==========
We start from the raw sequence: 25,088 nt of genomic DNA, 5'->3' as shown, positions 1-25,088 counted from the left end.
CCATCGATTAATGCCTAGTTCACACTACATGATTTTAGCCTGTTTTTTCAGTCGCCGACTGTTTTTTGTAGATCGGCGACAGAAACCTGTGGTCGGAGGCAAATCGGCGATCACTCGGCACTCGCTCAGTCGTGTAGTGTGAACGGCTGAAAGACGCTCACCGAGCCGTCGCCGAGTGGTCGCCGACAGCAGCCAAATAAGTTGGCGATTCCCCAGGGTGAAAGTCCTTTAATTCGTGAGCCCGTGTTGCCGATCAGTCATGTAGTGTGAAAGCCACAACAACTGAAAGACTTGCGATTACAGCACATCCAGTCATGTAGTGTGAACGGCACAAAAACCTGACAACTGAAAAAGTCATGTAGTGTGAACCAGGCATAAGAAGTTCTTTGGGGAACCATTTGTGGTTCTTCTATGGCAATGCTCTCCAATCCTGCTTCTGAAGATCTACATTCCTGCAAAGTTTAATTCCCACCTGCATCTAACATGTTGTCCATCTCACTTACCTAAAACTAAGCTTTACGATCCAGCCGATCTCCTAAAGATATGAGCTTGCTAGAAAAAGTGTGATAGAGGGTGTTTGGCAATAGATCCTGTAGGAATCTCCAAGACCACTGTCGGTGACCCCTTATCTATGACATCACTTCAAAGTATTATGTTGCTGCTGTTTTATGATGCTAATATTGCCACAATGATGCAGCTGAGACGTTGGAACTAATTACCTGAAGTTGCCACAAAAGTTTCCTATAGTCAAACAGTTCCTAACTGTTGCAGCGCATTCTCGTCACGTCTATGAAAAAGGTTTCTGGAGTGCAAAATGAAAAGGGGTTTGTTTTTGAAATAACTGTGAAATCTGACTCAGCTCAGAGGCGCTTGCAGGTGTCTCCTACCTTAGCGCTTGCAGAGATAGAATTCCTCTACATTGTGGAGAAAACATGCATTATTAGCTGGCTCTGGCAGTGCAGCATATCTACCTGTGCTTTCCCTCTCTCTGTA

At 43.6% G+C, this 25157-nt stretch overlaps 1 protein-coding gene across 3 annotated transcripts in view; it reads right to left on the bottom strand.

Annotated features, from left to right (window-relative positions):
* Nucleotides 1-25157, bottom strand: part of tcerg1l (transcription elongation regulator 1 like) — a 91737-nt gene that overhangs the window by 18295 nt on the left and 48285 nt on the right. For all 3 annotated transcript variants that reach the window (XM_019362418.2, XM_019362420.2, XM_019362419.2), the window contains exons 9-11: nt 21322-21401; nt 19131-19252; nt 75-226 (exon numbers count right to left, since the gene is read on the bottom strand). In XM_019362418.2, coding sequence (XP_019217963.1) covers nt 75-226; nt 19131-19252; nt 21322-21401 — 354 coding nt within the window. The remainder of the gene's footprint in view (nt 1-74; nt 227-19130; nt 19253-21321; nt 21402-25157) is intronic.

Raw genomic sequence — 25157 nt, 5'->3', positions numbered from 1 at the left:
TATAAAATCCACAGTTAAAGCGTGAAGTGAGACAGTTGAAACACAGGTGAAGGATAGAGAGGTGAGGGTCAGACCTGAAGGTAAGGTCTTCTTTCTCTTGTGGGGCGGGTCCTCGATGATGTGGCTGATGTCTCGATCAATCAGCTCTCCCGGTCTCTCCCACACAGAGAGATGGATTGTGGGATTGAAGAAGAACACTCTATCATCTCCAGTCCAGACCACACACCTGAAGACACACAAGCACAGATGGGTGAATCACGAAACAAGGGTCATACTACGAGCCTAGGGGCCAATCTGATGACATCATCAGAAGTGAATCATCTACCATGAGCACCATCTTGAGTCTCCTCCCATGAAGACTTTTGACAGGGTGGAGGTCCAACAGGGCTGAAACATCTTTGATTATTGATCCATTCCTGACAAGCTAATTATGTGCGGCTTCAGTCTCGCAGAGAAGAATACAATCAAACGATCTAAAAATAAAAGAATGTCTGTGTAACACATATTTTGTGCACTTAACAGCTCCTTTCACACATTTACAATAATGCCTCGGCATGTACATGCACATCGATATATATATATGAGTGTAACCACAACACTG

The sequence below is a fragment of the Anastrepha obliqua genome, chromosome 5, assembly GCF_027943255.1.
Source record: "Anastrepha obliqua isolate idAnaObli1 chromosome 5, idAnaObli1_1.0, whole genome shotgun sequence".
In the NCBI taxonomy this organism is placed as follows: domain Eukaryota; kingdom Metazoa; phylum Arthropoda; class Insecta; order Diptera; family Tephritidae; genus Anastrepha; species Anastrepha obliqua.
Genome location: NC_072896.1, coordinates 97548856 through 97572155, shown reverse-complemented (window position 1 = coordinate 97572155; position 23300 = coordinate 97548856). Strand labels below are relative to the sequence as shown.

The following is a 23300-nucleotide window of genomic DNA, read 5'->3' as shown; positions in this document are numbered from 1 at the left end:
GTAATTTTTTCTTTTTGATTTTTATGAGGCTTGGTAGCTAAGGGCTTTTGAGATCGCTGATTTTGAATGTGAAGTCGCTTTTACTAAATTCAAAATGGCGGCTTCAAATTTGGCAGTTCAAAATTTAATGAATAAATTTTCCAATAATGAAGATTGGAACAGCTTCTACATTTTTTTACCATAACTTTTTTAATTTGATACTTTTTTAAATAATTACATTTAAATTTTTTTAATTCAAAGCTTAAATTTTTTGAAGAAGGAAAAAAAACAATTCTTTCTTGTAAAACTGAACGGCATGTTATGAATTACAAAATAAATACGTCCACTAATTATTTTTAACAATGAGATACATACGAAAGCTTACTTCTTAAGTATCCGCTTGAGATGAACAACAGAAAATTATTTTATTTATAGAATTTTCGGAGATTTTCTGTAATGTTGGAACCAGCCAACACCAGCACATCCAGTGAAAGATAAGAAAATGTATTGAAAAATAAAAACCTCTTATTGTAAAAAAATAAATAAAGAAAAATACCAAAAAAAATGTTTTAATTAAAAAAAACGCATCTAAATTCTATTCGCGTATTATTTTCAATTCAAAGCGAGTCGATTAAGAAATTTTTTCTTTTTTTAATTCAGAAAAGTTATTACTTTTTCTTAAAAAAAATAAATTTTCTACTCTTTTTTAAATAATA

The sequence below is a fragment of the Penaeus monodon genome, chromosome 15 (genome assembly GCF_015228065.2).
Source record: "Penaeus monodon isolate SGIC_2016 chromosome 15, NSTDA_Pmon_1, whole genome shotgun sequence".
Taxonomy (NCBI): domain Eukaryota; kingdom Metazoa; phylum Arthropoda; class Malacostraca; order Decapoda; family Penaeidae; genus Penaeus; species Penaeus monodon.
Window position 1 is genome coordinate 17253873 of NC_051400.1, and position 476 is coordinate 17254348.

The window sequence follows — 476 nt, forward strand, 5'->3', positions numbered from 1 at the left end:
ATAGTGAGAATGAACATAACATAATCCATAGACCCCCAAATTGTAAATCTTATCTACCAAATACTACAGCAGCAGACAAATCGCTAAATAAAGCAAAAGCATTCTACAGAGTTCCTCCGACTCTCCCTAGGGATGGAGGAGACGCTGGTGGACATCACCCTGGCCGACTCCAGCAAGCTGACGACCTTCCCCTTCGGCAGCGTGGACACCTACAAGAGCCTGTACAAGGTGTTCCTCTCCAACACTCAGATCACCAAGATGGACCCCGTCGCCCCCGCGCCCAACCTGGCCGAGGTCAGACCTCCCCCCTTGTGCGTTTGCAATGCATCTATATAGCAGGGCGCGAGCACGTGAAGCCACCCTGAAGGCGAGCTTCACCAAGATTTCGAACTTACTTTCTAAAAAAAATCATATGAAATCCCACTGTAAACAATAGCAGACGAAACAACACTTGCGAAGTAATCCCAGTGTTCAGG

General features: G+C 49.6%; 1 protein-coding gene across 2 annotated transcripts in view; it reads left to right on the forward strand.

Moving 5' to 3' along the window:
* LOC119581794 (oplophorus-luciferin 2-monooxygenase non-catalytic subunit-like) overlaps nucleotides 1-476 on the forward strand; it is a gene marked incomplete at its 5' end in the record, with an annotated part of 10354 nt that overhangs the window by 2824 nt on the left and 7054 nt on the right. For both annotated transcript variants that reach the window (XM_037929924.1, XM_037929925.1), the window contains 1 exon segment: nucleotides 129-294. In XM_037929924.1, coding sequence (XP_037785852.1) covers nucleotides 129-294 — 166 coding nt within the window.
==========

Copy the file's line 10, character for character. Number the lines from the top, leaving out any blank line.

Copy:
In the NCBI taxonomy this organism is placed as follows: domain Eukaryota; kingdom Metazoa; phylum Arthropoda; class Insecta; order Diptera; family Tephritidae; genus Anastrepha; species Anastrepha obliqua.